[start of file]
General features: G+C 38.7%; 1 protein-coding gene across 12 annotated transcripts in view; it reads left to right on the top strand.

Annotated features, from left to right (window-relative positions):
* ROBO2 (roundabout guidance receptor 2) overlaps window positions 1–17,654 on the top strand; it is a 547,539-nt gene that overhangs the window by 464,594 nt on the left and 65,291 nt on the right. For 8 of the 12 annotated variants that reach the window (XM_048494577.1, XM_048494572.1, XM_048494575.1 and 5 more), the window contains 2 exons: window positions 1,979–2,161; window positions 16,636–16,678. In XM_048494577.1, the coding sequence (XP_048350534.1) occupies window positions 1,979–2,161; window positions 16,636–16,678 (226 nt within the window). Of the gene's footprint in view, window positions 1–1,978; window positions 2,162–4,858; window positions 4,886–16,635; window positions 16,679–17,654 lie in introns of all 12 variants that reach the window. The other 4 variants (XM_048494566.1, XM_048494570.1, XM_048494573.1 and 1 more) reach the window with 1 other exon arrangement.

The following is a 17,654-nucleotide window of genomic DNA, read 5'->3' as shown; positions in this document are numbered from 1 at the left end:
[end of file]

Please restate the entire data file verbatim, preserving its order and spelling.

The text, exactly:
General features: G+C 38.7%; 1 protein-coding gene across 12 annotated transcripts in view; it reads left to right on the top strand.

Annotated features, from left to right (window-relative positions):
* ROBO2 (roundabout guidance receptor 2) overlaps window positions 1–17,654 on the top strand; it is a 547,539-nt gene that overhangs the window by 464,594 nt on the left and 65,291 nt on the right. For 8 of the 12 annotated variants that reach the window (XM_048494577.1, XM_048494572.1, XM_048494575.1 and 5 more), the window contains 2 exons: window positions 1,979–2,161; window positions 16,636–16,678. In XM_048494577.1, the coding sequence (XP_048350534.1) occupies window positions 1,979–2,161; window positions 16,636–16,678 (226 nt within the window). Of the gene's footprint in view, window positions 1–1,978; window positions 2,162–4,858; window positions 4,886–16,635; window positions 16,679–17,654 lie in introns of all 12 variants that reach the window. The other 4 variants (XM_048494566.1, XM_048494570.1, XM_048494573.1 and 1 more) reach the window with 1 other exon arrangement.

The following is a 17,654-nucleotide window of genomic DNA, read 5'->3' as shown; positions in this document are numbered from 1 at the left end: